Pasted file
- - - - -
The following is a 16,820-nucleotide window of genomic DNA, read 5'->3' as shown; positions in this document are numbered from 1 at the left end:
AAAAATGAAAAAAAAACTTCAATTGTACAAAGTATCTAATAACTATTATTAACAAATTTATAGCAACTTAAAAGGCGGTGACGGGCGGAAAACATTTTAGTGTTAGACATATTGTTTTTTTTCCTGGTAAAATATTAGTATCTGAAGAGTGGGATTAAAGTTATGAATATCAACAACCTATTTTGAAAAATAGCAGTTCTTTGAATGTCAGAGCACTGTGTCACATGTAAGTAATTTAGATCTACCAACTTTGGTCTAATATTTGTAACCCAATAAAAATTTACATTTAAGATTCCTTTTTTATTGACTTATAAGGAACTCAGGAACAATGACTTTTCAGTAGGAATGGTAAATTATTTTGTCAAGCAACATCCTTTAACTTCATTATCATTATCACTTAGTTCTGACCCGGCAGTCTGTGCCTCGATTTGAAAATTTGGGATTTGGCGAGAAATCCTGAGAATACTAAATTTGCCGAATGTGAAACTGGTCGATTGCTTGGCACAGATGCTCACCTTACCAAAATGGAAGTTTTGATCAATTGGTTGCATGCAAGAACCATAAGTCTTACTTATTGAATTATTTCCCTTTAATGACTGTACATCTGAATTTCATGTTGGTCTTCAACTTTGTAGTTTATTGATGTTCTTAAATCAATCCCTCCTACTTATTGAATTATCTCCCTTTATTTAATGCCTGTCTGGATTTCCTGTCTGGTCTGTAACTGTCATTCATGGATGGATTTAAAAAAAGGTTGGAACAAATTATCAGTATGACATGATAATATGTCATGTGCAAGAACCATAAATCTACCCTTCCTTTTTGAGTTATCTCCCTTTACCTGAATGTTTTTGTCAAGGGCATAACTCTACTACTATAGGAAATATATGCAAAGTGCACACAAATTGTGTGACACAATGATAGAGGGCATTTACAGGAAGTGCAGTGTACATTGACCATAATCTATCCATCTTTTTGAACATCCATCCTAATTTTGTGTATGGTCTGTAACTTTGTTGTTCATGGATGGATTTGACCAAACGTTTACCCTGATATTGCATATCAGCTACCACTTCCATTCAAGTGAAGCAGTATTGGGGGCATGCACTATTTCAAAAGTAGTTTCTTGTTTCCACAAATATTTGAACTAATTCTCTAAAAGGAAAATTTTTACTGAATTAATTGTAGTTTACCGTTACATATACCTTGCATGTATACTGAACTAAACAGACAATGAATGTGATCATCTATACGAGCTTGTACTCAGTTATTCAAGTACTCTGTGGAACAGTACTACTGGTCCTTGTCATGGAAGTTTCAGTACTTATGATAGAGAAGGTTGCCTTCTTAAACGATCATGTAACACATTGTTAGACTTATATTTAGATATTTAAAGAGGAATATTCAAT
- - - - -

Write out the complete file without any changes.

The following is a 16,820-nucleotide window of genomic DNA, read 5'->3' as shown; positions in this document are numbered from 1 at the left end:
AAAAATGAAAAAAAAACTTCAATTGTACAAAGTATCTAATAACTATTATTAACAAATTTATAGCAACTTAAAAGGCGGTGACGGGCGGAAAACATTTTAGTGTTAGACATATTGTTTTTTTTCCTGGTAAAATATTAGTATCTGAAGAGTGGGATTAAAGTTATGAATATCAACAACCTATTTTGAAAAATAGCAGTTCTTTGAATGTCAGAGCACTGTGTCACATGTAAGTAATTTAGATCTACCAACTTTGGTCTAATATTTGTAACCCAATAAAAATTTACATTTAAGATTCCTTTTTTATTGACTTATAAGGAACTCAGGAACAATGACTTTTCAGTAGGAATGGTAAATTATTTTGTCAAGCAACATCCTTTAACTTCATTATCATTATCACTTAGTTCTGACCCGGCAGTCTGTGCCTCGATTTGAAAATTTGGGATTTGGCGAGAAATCCTGAGAATACTAAATTTGCCGAATGTGAAACTGGTCGATTGCTTGGCACAGATGCTCACCTTACCAAAATGGAAGTTTTGATCAATTGGTTGCATGCAAGAACCATAAGTCTTACTTATTGAATTATTTCCCTTTAATGACTGTACATCTGAATTTCATGTTGGTCTTCAACTTTGTAGTTTATTGATGTTCTTAAATCAATCCCTCCTACTTATTGAATTATCTCCCTTTATTTAATGCCTGTCTGGATTTCCTGTCTGGTCTGTAACTGTCATTCATGGATGGATTTAAAAAAAGGTTGGAACAAATTATCAGTATGACATGATAATATGTCATGTGCAAGAACCATAAATCTACCCTTCCTTTTTGAGTTATCTCCCTTTACCTGAATGTTTTTGTCAAGGGCATAACTCTACTACTATAGGAAATATATGCAAAGTGCACACAAATTGTGTGACACAATGATAGAGGGCATTTACAGGAAGTGCAGTGTACATTGACCATAATCTATCCATCTTTTTGAACATCCATCCTAATTTTGTGTATGGTCTGTAACTTTGTTGTTCATGGATGGATTTGACCAAACGTTTACCCTGATATTGCATATCAGCTACCACTTCCATTCAAGTGAAGCAGTATTGGGGGCATGCACTATTTCAAAAGTAGTTTCTTGTTTCCACAAATATTTGAACTAATTCTCTAAAAGGAAAATTTTTACTGAATTAATTGTAGTTTACCGTTACATATACCTTGCATGTATACTGAACTAAACAGACAATGAATGTGATCATCTATACGAGCTTGTACTCAGTTATTCAAGTACTCTGTGGAACAGTACTACTGGTCCTTGTCATGGAAGTTTCAGTACTTATGATAGAGAAGGTTGCCTTCTTAAACGATCATGTAACACATTGTTAGACTTATATTTAGATATTTAAAGAGGAATATTCAAT